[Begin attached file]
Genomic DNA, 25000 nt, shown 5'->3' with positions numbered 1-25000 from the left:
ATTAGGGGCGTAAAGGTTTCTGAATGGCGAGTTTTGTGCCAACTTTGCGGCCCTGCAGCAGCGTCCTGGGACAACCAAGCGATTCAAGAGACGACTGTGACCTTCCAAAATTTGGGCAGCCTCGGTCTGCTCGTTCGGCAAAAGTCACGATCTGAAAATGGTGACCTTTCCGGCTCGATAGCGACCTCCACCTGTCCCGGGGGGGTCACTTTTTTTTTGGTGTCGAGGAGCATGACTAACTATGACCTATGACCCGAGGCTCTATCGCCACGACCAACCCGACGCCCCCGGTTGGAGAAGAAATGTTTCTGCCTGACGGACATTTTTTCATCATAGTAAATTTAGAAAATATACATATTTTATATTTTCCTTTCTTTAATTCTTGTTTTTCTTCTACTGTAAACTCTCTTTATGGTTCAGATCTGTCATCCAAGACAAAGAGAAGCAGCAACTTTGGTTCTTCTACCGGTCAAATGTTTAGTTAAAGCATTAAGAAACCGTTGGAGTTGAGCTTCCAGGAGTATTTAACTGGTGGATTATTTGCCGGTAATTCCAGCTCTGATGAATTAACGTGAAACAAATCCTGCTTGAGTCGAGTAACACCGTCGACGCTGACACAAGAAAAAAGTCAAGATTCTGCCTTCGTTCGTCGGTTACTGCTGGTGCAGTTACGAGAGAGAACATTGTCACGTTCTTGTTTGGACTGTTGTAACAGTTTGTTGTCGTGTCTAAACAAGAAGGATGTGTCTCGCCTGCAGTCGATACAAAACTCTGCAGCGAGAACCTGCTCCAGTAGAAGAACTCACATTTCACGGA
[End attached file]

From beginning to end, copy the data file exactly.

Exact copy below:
Genomic DNA, 25000 nt, shown 5'->3' with positions numbered 1-25000 from the left:
ATTAGGGGCGTAAAGGTTTCTGAATGGCGAGTTTTGTGCCAACTTTGCGGCCCTGCAGCAGCGTCCTGGGACAACCAAGCGATTCAAGAGACGACTGTGACCTTCCAAAATTTGGGCAGCCTCGGTCTGCTCGTTCGGCAAAAGTCACGATCTGAAAATGGTGACCTTTCCGGCTCGATAGCGACCTCCACCTGTCCCGGGGGGGTCACTTTTTTTTTGGTGTCGAGGAGCATGACTAACTATGACCTATGACCCGAGGCTCTATCGCCACGACCAACCCGACGCCCCCGGTTGGAGAAGAAATGTTTCTGCCTGACGGACATTTTTTCATCATAGTAAATTTAGAAAATATACATATTTTATATTTTCCTTTCTTTAATTCTTGTTTTTCTTCTACTGTAAACTCTCTTTATGGTTCAGATCTGTCATCCAAGACAAAGAGAAGCAGCAACTTTGGTTCTTCTACCGGTCAAATGTTTAGTTAAAGCATTAAGAAACCGTTGGAGTTGAGCTTCCAGGAGTATTTAACTGGTGGATTATTTGCCGGTAATTCCAGCTCTGATGAATTAACGTGAAACAAATCCTGCTTGAGTCGAGTAACACCGTCGACGCTGACACAAGAAAAAAGTCAAGATTCTGCCTTCGTTCGTCGGTTACTGCTGGTGCAGTTACGAGAGAGAACATTGTCACGTTCTTGTTTGGACTGTTGTAACAGTTTGTTGTCGTGTCTAAACAAGAAGGATGTGTCTCGCCTGCAGTCGATACAAAACTCTGCAGCGAGAACCTGCTCCAGTAGAAGAACTCACATTTCACGGA